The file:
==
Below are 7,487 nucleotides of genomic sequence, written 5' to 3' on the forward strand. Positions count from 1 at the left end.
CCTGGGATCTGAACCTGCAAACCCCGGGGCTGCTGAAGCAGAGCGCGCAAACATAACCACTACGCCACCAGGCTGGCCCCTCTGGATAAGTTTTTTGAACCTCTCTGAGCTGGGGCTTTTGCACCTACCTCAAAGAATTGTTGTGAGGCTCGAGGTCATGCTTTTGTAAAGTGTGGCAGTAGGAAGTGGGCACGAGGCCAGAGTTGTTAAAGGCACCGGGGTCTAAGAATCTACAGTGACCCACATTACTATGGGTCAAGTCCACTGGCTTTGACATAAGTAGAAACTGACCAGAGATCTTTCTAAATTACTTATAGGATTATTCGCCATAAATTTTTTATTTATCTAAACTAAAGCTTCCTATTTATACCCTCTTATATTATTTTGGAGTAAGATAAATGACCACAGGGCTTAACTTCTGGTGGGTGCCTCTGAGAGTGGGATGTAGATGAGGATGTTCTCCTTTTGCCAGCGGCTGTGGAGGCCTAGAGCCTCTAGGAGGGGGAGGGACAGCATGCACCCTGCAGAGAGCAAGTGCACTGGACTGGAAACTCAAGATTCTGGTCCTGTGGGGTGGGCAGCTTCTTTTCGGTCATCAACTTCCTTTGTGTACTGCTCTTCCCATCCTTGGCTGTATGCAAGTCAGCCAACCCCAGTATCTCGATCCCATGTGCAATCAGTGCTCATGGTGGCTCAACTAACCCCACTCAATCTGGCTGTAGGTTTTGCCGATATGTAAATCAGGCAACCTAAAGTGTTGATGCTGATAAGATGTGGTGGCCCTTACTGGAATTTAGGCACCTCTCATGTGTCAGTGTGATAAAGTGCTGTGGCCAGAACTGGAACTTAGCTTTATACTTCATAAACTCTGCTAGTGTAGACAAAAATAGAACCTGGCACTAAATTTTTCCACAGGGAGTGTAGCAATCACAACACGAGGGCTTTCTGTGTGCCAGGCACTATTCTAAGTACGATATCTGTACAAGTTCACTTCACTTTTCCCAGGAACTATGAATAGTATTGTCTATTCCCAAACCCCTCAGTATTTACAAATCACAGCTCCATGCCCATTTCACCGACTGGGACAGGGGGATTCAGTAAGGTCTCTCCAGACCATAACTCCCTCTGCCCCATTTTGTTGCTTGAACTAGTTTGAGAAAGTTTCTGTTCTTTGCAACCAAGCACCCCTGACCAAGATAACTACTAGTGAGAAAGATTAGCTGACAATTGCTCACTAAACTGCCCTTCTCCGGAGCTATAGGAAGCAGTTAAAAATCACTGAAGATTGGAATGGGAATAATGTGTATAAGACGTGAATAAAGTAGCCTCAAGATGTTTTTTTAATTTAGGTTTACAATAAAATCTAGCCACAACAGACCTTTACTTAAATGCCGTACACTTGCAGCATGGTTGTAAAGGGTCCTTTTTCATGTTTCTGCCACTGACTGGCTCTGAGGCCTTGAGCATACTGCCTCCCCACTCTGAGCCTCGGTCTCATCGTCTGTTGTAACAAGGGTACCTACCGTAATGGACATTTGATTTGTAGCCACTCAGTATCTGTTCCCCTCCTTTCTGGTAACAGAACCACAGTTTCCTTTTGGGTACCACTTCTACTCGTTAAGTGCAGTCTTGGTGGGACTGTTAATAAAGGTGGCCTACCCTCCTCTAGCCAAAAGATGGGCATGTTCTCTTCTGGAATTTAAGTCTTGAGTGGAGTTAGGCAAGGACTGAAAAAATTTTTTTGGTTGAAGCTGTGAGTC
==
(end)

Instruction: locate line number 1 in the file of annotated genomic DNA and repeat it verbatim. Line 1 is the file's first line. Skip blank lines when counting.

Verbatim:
Below are 7,487 nucleotides of genomic sequence, written 5' to 3' on the forward strand. Positions count from 1 at the left end.